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|US20090034944 *||Jul 30, 2007||Feb 5, 2009||Burtea Sanda||Conveyor oven with multiple heating zones|
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|U.S. Classification||219/388, 99/443.00C, 219/411|
|International Classification||A21B1/48, F27B9/06, F27B9/36, A21B2/00|
|Cooperative Classification||A21B2/00, A21B1/48|
|European Classification||A21B2/00, A21B1/48|
|Apr 28, 2004||AS||Assignment|
Owner name: Q-MATIC TECHNOLOGIES, INC., ILLINOIS
Free format text: ASSIGNMENT OF ASSIGNORS INTEREST;ASSIGNOR:BURTEA, CONSTANTIN;REEL/FRAME:015276/0668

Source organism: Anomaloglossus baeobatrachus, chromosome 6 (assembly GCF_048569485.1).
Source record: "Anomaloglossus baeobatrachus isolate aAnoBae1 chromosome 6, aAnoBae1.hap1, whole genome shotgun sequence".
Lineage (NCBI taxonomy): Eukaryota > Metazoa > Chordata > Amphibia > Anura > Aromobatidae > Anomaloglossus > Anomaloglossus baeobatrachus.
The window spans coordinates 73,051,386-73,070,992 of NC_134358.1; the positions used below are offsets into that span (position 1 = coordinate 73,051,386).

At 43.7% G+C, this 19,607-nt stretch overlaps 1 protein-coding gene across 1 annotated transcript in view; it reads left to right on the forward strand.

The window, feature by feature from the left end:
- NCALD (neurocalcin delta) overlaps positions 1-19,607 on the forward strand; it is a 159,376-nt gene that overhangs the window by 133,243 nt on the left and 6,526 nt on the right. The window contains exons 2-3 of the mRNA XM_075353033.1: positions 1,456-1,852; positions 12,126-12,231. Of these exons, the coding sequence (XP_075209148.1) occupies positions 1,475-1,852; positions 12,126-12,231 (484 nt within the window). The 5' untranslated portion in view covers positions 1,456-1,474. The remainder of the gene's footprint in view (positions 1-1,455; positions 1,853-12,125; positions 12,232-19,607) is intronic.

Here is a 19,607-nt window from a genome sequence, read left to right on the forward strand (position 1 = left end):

Effective date: 20040427
|May 3, 2005||AS||Assignment|
Owner name: PRINCE CASTLE, INC., ILLINOIS
Free format text: ASSIGNMENT OF ASSIGNORS INTEREST;ASSIGNOR:Q-MATIC TECHNOLOGIES, INC.;REEL/FRAME:015972/0089
Effective date: 20050401
|Dec 13, 2007||AS||Assignment|
Owner name: PRINCE CASTLE INC., ILLINOIS
Free format text: ASSIGNMENT OF ASSIGNORS INTEREST;ASSIGNORS:BURTEA, SANDA;Q-MATIC TECHNOLOGIES, INC.;REEL/FRAME:020234/0362
Effective date: 20071206
|Aug 28, 2009||FPAY||Fee payment|
Year of fee payment: 4
|Sep 11, 2013||FPAY||Fee payment|
Year of fee payment: 8
|Aug 12, 2014||AS||Assignment|
Owner name: PRINCE CASTLE LLC, ILLINOIS
Free format text: CHANGE OF NAME;ASSIGNOR:PRINCE CASTLE, INC.;REEL/FRAME:033520/0935
Effective date: 20091231